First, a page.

by Aza Damood
In fact, there is a movement emerging in the government currently. More government employees seem to be aware of the spectrum of design and the value it could bring to their work.
1. What components of service design are most interesting and relevant when working with government and public institutions?
Using visuals to replace talking points and understand ideas is really an exciting and emerging area for service design in government. In particular, mapping is an extremely relevant and useful tool because it brings the ability to visually represent complex systems, processes, and human interactions. Government is already very good at creating and using data visualizations and infographics to tell stories and understand data, but maps are graphic spaces designed to combine information and meaning. At The Lab at OPM, we believe that mapping plays an important role in helping explain, understand, and transform complex human-centered processes. This is because it provides us with a different way to understand the way people live, what they do, and how they do it. Context is extremely important in developing effective solutions in service design, and the subjective and objective nature of maps play an integral role in understanding the realities of those for whom and with whom we design.
2. Has the relevance or acceptance of service design changed in government over the last two to three years within the U.S.?
Since The Lab started five years ago, we have seen a tremendous shift in the level of acceptance and understanding of not only service design, but design more generally in government. In the beginning, when we would run our Fundamentals of Human-Centered Design course, most participants would have never heard of HCD before. Now, we are seeing an increasing number of individuals in our classes and working in partner agencies that are very aware of the different areas of design, if not already trained in some form in it. It is very exciting. In fact, there is a movement emerging in the government currently. More government employees seem to be aware of the spectrum of design and the value it could bring to their work. That growing movement has developed into a dialogue that has allowed examples of good service design work in the public sector to be shared through a variety of mediums, including conferences and a number of communities of practice.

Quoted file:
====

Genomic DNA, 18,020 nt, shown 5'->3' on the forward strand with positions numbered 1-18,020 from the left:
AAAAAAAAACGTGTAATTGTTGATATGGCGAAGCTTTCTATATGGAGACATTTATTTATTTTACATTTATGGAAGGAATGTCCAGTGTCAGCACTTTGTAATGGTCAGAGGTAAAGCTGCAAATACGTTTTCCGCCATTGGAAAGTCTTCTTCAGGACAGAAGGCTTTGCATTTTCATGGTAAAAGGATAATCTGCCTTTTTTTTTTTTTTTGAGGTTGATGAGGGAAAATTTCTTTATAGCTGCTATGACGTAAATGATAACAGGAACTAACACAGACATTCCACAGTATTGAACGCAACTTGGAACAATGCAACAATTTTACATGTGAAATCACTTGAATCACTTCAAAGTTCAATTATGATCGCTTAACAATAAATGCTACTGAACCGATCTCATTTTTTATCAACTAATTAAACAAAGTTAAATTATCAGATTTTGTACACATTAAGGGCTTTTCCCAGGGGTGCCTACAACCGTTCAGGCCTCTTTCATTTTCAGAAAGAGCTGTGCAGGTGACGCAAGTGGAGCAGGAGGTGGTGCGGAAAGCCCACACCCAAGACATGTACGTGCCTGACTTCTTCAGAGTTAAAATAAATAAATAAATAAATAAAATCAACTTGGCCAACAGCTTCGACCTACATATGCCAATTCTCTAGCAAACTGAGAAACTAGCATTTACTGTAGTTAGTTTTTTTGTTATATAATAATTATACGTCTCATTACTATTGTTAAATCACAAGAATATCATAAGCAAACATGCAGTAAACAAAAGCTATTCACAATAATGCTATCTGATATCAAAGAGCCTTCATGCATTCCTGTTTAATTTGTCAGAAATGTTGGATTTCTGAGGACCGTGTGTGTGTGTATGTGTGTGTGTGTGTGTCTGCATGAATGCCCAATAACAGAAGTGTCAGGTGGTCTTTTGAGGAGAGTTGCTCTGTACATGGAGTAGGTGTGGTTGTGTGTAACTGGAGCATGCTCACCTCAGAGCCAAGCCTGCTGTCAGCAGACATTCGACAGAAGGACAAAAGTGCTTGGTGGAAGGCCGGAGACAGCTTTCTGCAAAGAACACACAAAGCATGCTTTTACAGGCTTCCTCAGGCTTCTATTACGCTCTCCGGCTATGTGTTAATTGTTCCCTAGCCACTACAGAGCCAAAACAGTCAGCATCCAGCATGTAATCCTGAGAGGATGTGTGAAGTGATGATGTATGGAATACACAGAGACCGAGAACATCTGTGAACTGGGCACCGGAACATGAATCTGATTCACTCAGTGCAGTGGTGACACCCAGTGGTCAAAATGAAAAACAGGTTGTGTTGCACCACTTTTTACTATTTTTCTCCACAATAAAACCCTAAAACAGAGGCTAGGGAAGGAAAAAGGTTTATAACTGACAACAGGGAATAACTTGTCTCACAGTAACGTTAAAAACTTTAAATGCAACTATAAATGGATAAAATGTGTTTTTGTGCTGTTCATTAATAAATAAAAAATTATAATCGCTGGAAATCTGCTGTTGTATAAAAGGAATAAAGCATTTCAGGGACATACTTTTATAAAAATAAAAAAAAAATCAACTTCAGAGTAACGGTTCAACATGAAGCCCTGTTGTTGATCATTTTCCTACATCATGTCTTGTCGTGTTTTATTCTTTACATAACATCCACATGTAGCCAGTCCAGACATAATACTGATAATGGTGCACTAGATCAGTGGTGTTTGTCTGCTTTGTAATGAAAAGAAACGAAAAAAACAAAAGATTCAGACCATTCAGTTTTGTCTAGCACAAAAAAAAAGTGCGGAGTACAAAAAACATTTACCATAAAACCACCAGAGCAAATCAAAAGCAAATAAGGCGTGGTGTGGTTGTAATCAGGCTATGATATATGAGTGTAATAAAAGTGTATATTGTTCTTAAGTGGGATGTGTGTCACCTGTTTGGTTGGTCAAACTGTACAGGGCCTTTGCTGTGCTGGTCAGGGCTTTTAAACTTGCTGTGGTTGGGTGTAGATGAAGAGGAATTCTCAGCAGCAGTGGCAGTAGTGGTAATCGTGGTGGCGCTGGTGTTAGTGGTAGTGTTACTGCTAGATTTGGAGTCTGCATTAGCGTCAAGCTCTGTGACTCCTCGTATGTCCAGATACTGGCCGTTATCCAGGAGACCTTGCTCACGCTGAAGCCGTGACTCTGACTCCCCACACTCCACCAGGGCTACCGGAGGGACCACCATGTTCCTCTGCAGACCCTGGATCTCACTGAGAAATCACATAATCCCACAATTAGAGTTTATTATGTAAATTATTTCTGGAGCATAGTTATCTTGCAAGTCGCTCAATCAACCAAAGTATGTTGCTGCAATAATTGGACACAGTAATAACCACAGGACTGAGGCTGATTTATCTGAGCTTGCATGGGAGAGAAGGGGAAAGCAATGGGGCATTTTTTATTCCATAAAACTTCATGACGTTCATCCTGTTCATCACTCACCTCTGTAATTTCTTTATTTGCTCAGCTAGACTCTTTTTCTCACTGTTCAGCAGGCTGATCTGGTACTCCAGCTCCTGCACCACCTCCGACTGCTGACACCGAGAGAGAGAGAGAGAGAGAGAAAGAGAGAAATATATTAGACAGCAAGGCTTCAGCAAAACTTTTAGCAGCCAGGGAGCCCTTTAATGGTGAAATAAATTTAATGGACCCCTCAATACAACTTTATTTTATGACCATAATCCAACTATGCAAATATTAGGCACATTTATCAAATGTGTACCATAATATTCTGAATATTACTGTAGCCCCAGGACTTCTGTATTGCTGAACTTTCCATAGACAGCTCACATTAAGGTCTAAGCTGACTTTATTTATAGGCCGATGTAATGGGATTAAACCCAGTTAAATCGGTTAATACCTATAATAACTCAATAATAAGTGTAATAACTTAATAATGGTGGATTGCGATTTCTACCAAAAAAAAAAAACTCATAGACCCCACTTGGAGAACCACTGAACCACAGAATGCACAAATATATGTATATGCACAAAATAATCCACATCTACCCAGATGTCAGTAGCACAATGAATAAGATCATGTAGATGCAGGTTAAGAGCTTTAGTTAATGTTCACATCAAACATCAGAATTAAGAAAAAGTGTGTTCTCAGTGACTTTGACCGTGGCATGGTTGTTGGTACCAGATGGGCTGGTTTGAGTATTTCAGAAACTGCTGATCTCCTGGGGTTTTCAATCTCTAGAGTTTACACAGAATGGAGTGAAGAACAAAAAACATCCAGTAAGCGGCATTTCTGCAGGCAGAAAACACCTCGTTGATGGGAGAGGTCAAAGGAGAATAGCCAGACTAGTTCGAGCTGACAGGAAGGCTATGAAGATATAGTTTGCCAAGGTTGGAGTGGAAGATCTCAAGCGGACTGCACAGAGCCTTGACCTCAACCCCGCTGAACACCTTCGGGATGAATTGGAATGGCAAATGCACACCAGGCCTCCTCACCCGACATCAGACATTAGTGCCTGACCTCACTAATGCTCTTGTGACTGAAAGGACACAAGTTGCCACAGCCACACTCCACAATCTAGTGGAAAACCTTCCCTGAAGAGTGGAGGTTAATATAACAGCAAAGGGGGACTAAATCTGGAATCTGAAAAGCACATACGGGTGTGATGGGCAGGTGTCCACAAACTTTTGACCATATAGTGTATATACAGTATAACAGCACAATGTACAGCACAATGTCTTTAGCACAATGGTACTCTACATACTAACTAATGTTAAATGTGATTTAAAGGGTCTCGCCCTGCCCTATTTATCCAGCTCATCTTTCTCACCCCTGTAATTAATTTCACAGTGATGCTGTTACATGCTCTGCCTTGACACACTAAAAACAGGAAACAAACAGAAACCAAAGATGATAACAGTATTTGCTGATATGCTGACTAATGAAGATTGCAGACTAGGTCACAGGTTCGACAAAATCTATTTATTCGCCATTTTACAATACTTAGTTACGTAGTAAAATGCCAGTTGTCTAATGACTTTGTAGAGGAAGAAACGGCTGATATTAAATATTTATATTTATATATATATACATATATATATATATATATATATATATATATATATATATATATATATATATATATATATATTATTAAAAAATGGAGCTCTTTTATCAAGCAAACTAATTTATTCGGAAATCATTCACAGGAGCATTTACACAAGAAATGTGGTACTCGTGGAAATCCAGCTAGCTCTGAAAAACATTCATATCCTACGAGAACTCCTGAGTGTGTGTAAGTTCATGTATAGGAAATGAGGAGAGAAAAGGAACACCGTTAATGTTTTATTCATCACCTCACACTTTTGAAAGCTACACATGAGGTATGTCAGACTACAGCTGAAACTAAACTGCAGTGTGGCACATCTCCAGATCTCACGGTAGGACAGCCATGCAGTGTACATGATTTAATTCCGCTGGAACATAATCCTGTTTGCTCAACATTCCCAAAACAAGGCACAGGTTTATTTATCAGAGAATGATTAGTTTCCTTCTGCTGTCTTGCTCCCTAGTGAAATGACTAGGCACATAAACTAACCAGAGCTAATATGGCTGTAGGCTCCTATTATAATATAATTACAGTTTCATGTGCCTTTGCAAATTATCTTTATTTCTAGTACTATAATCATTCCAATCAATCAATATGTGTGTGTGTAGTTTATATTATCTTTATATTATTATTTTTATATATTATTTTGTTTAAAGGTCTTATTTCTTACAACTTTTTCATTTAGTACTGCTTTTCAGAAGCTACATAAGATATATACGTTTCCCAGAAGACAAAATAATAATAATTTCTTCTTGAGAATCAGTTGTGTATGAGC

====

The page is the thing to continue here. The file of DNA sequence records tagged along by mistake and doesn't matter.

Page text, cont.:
3. Do you think there are any specific aspects that make it more difficult for government institutions to adopt a human-centered perspective?
At its core, public service is all about providing quality services to the American people. Thus, human-centered design (HCD) is uniquely suited to the government context. It is a great way for public servants to remain engaged with the realities of the people they are serving in order to design programs and policies that truly meet their needs. The challenge that government employees normally face is figuring out the best ways to apply HCD in their agency, since government institutions are all quite different. At The Lab at OPM, we spend quite a bit of time thinking about where HCD fits and why when we work with partner agencies. We see HCD as a valuable discipline that can be used to complement many existing work structures and processes of offices and agencies. How it can and should be applied varies by the office within a particular agency and its mission. For example, there are many agencies that are quite adept at quantitative research. The value of HCD for those types of institutions may come from the qualitative data that can be gathered through design research to provide a depth of understanding that is not possible with quantitative figures alone. For this reason, when we work with other agencies, we expect to work on a project team that is a mix of Lab staff and staff from that particular agency. This allows us to leverage the expertise of the employees to figure out the most suitable application of HCD.